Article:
Figure 5. Anti-XCTK2 antibodies cause relocalization of XCTK2. Mitotic spindles were assembled in the presence of rhodamine-labeled tubulin in cycled CSF extracts for 60 min and then sedimented onto coverslips. (Top) Spindles were assembled, sedimented, fixed, and then stained with antiXCTK2 antibodies, followed by FITC-conjugated goat anti–rabbit secondary antibody. DNA was visualized by staining with Hoechst 33528. XCTK2 stains the spindle with an enrichment toward spindle poles. (Bottom) Spindles were assembled in the presence of anti-XCTK2 antibody, sedimented, fixed, and then stained with FITC-conjugated goat anti–rabbit secondary antibody. DNA was visualized by staining with Hoechst 33528. XCTK2 is now concentrated at spindle poles after assembly in the presence of anti-XCTK2 antibodies. Bar, 20 μm.
Figure 6. Purification of XCTK2. XCTK2 was expressed in insect Sf-9 cells using the baculovirus expression system. Lysates were made of infected Sf-9 cells, centrifuged and filtered through an HPLC syringe filter, run on a SP-Sepharose column (Hi-TrapTM; Pharmacia Fine Chemicals) and eluted with a linear 100–500 mM NaCl gradient. The peak fractions were pooled, concentrated, and run on a Superose 6 gel filtration column. The peak fractions were pooled, sucrose was added to 10% final wt/vol, and they were frozen in 15 μl aliquots at −80°C until use in the experiments described. Fractions from the purification were run on 10% SDS-PAGE and visualized by staining with Coomassie. (Ld) SPSepharose column load. (FT) SP-Sepharose column flow-through. (SP) Pool of peak XCTK2 containing fractions from SP-Sepharose column. (Sup6) Pool of peak XCTK2 containing fractions from Superose 6 column. Molecular mass markers are shown on the left side of the gel.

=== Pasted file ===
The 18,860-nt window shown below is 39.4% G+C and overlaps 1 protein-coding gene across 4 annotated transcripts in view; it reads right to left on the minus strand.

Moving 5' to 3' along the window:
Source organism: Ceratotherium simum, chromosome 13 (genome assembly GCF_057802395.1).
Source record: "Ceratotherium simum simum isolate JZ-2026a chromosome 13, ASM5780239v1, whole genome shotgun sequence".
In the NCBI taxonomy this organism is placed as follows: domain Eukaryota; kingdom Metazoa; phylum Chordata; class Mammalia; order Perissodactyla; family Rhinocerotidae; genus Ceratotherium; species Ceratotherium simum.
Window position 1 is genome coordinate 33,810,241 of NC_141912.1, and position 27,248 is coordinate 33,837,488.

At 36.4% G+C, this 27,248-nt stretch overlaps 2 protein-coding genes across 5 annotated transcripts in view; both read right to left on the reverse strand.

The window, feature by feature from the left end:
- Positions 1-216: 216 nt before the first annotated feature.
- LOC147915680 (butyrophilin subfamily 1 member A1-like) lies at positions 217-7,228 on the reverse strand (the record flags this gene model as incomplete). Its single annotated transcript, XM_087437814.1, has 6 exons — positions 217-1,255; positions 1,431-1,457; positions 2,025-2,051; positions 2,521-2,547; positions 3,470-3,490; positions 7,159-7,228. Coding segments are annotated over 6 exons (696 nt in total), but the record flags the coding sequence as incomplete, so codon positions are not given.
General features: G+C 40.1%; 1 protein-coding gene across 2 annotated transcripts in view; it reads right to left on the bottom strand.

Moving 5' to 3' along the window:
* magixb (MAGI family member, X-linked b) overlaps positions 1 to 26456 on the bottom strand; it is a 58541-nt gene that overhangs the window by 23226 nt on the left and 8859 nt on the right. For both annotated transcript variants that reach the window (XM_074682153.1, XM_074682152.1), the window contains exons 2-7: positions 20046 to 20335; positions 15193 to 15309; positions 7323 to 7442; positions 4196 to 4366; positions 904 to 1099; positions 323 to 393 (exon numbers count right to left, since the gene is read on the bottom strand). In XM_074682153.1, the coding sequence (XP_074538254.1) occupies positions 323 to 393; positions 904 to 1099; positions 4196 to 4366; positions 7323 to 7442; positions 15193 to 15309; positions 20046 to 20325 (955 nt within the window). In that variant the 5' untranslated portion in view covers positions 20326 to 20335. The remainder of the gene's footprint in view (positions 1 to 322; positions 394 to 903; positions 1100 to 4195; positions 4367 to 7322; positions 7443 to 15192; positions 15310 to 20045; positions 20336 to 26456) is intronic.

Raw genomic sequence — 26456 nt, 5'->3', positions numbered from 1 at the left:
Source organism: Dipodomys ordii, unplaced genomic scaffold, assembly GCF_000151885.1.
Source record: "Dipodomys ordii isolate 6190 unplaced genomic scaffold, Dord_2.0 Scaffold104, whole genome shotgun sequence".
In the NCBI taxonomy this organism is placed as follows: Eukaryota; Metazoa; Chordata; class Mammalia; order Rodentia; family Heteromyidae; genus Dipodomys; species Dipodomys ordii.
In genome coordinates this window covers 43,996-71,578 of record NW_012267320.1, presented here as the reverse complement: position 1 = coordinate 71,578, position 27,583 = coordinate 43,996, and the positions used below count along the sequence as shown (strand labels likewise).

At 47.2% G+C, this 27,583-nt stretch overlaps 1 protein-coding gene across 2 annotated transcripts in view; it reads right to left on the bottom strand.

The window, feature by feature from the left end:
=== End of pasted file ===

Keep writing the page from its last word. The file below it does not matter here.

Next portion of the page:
Figure 7. Addition of excess XCTK2 stimulates mitotic spindle assembly. Mitotic spindles were assembled in the presence of either (A) control buffer, (B) ∼10 μg/ml XCTK2, or (C) ∼10 μg/ml XCTK2 that had been heat killed for 5 min at 70°C before use. Spindles were assembled in CSF extracts that contained rhodamine-labeled tubulin and buffer or XCTK2 protein for 30 min and then sedimented onto coverslips. In the presence of excess XCTK2 protein, there is an increase in the percentage of bipolar spindles that formed. Six random structures were photographed from four to six fields of view, and they were compiled into the field of view that is shown. Rhodamine-labeled microtubules are shown. (D–F) Quantitation of excess XCTK2 addition. Spindles were assembled in CSF extracts in the presence of control buffer (black bar), ∼10 μg/ml XCTK2 (hatched bar), or ∼10 μg/ml heat-killed XCTK2 (cross-hatched bar) for 15–60 min and then sedimented onto coverslips. The percentage of asters, directed asters, and half spindles were quantitated at the 15 min time point, and the percentage of half spindles, bipolar spindles, and other structures that formed per nuclei were quantitated at the 30 and 60 min time points. The data are represented as mean ± 1 SD of four independent experiments (n ⩾ 800 nuclei for IgG addition; n ⩾ 800 nuclei for anti-CTP1 addition; n ⩾ 800 nuclei for anti-XCTK2 addition for each time point). Bar, 20 μm.
Figure 8. Immunoprecipitation of XCTK2 from egg extracts. Immunoprecipitation was performed using control rabbit IgG (lane 1), affinitypurified anti-CTP1 (lane 2), or affinity-purified anti-XCTK2 (lane 3). Antibody was bound to protein A beads and then incubated in Xenopus egg high speed supernatants that contained ∼10 μg/ ml XCTK2. The protein A complexes were washed, separated by 7.5% SDS-PAGE, and visualized by staining with Coomassie.
Figure 9. Model for XCTK2 function in spindle assembly. XCTK2 (lollipops) is required to bundle microtubules in each half spindle. A certain amount of bundling of microtubules is necessary for efficient fusion of half spindles to occur (top diagram). In the presence of anti-XCTK2 antibodies (lower diagram), the protein becomes mislocalized toward the spindle poles, and the spindles splay and are incapable of forming bipolar spindles.
Cloning of a new kinesin-related gene located at the centromeric end of the human MHC region.